Overclocked PII 350 VS Overclocked Celeron 333
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Thread: Overclocked PII 350 VS Overclocked Celeron 333

  1. #1
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    Question Overclocked PII 350 VS Overclocked Celeron 333

    I'm debating the following issue in my mind:

    I want to experiment overclocking on an Asus P2B 1.10 motherboard. My last foray into overclocking goes back to a Pentium 166MMX overclocked to 225MHz. My current CPU choices are a Celeron 333a and a PII 350 (both slot 1 processors).

    Overclockers.com is reporting that the average overclocked speed for the Celeron is 487MHz while the PII is 465MHz.

    Can anyone give me insight on why the Celeron appears to be better for this than the PII and which CPU will be most efficient while overclocked?
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    Registered User Darren Wilson's Avatar
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    The Celeron has a higher multiplier than the PII due to it being based at 66Mhz rather than the PII 350's 100Mhz FSB. Celeron 333 uses a multiplier of 5 (5 x 66) whilst the PII 350 uses a multiplier of 3.5 (3.5 x 100). If you divide the average OC speed of the CPU's you will see the difference then. 487 / 5 = 97.4Mhz whilst 465 / 3.5 = 132.89 (133).

    The PII would be more efficient due to it's greater FSB & Cache size, than the Celeron unless you could get the Celeron up the same FSB's as the PII, then it may perform about the same as the PII, even though it has a greater clock speed.
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    I sincerely doubt whether you will achieve 465Mhz on a Pentium II 350Mhz using your P2B mobo. Unlike some other mobos, like the P3B, the P2B does not allow you to set the speed of the PCI bus. The P3B allows one to set the FSB to 133Mhz while retaining 33Mhz on the PCI bus. The PCI bus speed is derived as a division of the FSB speed on the P2B mobo. My experience with the P2B mobo is that unless you have exceptional quality RAM, video card and hard drives any FSB speed over 100Mhz is likely to cause lockups and hard drive corruption, even if you do set the hard drive to mode 0 and play with the CAS memory settings. On the P2B it is quite critical to keep the FSB as close to 100Mhz as possible. Also, if memory serves me correctly, the P2B has a maximum FSB of 112Mhz and can be set to either 66Mhz, 75Mhz, 83Mhz, 100Mhz, 103Mhz or 112Mhz.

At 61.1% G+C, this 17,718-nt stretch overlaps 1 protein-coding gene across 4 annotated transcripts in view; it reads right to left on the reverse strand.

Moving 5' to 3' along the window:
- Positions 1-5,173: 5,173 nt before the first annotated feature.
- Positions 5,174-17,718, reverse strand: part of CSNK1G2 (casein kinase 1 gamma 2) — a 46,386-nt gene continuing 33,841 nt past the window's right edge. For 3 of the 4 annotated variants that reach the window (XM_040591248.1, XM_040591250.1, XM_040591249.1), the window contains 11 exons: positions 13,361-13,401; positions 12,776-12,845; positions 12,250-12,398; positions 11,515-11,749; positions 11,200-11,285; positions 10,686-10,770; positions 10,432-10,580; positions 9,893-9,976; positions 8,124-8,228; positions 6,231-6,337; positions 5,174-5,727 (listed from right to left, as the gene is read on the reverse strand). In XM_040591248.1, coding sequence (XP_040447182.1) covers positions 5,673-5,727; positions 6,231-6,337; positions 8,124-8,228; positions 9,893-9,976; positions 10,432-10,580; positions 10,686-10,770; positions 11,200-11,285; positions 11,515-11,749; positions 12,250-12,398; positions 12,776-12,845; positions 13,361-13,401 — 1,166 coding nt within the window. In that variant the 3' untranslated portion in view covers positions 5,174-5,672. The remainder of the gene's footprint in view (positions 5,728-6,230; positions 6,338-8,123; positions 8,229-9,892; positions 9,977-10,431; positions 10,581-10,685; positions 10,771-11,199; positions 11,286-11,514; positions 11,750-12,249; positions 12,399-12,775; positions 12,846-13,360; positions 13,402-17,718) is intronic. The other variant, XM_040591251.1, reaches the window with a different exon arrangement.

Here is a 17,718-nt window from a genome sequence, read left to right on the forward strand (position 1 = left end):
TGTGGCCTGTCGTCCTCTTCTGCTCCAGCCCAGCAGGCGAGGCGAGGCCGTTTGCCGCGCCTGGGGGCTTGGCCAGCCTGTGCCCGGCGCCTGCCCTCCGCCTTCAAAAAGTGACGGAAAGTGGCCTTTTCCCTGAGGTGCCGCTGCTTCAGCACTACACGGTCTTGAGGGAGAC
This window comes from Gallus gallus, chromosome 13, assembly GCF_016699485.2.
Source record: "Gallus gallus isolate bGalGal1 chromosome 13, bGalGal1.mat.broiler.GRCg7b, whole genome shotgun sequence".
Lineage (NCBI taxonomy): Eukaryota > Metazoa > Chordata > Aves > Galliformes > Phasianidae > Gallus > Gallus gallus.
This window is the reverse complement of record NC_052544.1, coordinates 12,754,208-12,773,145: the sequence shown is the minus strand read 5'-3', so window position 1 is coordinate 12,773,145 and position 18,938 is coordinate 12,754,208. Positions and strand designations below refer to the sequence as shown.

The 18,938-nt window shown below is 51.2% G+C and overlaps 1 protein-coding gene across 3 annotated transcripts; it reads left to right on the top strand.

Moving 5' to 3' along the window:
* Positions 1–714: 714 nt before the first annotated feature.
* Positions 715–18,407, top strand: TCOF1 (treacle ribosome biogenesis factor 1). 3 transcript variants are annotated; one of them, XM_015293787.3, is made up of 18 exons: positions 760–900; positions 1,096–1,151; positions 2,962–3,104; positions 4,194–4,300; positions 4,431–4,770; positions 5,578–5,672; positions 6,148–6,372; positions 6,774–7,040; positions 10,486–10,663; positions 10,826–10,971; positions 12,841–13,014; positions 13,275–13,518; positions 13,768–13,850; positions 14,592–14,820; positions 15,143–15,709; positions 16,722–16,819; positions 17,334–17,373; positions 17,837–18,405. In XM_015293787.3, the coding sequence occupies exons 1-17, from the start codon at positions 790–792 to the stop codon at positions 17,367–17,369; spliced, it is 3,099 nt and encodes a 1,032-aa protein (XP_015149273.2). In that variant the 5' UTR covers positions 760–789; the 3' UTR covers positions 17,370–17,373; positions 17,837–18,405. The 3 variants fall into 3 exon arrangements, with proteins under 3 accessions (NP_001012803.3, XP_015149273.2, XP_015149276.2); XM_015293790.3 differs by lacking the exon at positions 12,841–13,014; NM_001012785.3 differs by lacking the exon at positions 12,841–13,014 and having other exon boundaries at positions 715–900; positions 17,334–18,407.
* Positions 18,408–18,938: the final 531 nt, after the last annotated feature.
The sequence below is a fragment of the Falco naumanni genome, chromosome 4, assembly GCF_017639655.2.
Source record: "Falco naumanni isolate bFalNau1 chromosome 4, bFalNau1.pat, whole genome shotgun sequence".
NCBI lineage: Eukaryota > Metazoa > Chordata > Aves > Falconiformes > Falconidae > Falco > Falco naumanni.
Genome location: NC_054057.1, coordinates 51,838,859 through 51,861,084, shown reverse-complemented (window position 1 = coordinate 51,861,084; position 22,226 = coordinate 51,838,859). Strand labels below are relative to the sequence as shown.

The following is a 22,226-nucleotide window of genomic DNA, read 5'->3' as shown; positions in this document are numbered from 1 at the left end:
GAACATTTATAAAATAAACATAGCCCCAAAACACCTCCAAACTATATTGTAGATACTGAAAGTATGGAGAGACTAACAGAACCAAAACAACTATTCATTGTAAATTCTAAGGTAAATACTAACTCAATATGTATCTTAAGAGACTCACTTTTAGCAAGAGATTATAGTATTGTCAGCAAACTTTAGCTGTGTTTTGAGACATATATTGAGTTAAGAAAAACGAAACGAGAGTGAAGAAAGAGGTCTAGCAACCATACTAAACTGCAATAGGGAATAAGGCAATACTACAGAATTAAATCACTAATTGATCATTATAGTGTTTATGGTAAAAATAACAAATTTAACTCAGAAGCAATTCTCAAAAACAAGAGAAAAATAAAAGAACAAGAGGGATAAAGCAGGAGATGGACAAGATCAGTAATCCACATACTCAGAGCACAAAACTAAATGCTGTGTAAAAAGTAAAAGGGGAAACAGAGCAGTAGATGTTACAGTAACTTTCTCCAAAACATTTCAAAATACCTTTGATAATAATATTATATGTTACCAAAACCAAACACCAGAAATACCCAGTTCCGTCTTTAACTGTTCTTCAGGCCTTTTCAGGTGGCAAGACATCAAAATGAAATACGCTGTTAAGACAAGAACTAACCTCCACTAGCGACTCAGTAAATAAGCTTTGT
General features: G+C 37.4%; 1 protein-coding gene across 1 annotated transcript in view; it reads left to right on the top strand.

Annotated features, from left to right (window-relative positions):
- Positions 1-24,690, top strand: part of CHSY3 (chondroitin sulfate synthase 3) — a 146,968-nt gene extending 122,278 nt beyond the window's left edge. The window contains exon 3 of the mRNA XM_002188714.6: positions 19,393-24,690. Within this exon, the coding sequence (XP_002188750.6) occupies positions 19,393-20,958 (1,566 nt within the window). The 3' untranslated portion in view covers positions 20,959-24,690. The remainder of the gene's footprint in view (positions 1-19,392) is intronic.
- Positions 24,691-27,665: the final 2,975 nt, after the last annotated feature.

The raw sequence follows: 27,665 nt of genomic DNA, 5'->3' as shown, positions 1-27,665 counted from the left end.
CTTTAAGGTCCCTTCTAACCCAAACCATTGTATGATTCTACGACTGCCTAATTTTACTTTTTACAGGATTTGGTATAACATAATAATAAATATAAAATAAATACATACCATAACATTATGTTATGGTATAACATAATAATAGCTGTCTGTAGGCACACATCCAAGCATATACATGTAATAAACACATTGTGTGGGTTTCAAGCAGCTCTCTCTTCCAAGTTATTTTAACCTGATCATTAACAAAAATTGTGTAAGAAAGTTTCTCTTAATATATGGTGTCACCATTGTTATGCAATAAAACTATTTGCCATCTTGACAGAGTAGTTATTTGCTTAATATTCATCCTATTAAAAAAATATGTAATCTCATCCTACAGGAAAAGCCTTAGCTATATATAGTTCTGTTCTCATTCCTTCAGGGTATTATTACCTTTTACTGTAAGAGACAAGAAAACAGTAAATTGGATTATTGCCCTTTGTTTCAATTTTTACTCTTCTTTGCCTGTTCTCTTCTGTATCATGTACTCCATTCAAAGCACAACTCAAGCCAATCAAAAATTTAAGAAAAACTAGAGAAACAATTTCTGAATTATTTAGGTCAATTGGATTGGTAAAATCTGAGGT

From experience I would probably opt for the 350Mhz PII running standard 100Mhz FSB. Pushing the FSB to 103Mhz will only deliver very small gains and I doubt whether this processor / PCI bus will run stable at a FSB of 112Mhz.

    The 333Mhz Celeron running at FSB 75Mhz (37.5Mhz PCI bus) to give an o/c speed of 375Mhz or FSB 83Mhz (41.65Mhz PCI bus) to give an o/c speed of 415Mhz is starting to push the speed of the PCI bus beyond it's limits and lockups or hard drive corruption is likely to be the result.

    In the unlikely event that you can run the Celeron 333 at FSB 100Mhz (33.3Mhz PCI bus) to give an o/c speed of 500Mhz it going to run quite hot and you will need to address the cooling problems that are likely to occur.

    Unless you can run the Celeron 333 at FSB 100Mhz I would stick with the PII 350Mhz running stock 100Mhz FSB.

    While these are the results I experienced with my P2B using a Celeron 266, Celeron 300 and a Celeron 300A, your mobo and processors may differ and you may achieve different results.

    The cherry for me obviously was the extremely cost-effective Celeron 300A which I ran at FSB 100Mhz to o/c to a very stable 450Mhz.

  4. #4
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    yea 300A's were a lot of fun to play with.
    It was great to tweak those little guys and snag results like you posted Grey, 50% increases

    nowadays not so much fun...besides the increases are purely academic on the faster processors. IMHO.
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